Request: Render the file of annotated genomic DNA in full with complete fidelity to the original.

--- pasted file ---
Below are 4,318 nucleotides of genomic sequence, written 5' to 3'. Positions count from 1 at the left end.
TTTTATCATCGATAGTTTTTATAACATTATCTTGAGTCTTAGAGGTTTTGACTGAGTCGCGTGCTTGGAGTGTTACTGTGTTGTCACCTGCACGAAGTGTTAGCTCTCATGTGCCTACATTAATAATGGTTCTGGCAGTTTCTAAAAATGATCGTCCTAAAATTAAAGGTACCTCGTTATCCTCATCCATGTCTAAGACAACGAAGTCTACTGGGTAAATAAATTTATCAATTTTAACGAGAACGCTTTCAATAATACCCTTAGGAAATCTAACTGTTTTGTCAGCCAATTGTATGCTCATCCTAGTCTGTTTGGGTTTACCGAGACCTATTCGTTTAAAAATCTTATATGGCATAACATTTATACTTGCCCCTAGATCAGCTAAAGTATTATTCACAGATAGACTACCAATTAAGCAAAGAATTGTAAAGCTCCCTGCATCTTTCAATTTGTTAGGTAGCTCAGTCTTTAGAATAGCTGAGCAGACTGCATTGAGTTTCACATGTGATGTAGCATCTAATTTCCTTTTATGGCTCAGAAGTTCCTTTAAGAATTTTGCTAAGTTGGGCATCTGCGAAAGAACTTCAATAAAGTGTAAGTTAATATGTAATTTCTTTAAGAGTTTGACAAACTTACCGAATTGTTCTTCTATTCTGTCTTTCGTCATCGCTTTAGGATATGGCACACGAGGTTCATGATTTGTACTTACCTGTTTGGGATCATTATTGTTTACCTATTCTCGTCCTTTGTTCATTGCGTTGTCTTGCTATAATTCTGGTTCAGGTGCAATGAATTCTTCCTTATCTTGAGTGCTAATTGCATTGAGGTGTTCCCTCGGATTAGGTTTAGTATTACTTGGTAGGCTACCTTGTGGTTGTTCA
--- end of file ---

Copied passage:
Below are 4,318 nucleotides of genomic sequence, written 5' to 3'. Positions count from 1 at the left end.
TTTTATCATCGATAGTTTTTATAACATTATCTTGAGTCTTAGAGGTTTTGACTGAGTCGCGTGCTTGGAGTGTTACTGTGTTGTCACCTGCACGAAGTGTTAGCTCTCATGTGCCTACATTAATAATGGTTCTGGCAGTTTCTAAAAATGATCGTCCTAAAATTAAAGGTACCTCGTTATCCTCATCCATGTCTAAGACAACGAAGTCTACTGGGTAAATAAATTTATCAATTTTAACGAGAACGCTTTCAATAATACCCTTAGGAAATCTAACTGTTTTGTCAGCCAATTGTATGCTCATCCTAGTCTGTTTGGGTTTACCGAGACCTATTCGTTTAAAAATCTTATATGGCATAACATTTATACTTGCCCCTAGATCAGCTAAAGTATTATTCACAGATAGACTACCAATTAAGCAAAGAATTGTAAAGCTCCCTGCATCTTTCAATTTGTTAGGTAGCTCAGTCTTTAGAATAGCTGAGCAGACTGCATTGAGTTTCACATGTGATGTAGCATCTAATTTCCTTTTATGGCTCAGAAGTTCCTTTAAGAATTTTGCTAAGTTGGGCATCTGCGAAAGAACTTCAATAAAGTGTAAGTTAATATGTAATTTCTTTAAGAGTTTGACAAACTTACCGAATTGTTCTTCTATTCTGTCTTTCGTCATCGCTTTAGGATATGGCACACGAGGTTCATGATTTGTACTTACCTGTTTGGGATCATTATTGTTTACCTATTCTCGTCCTTTGTTCATTGCGTTGTCTTGCTATAATTCTGGTTCAGGTGCAATGAATTCTTCCTTATCTTGAGTGCTAATTGCATTGAGGTGTTCCCTCGGATTAGGTTTAGTATTACTTGGTAGGCTACCTTGTGGTTGTTCA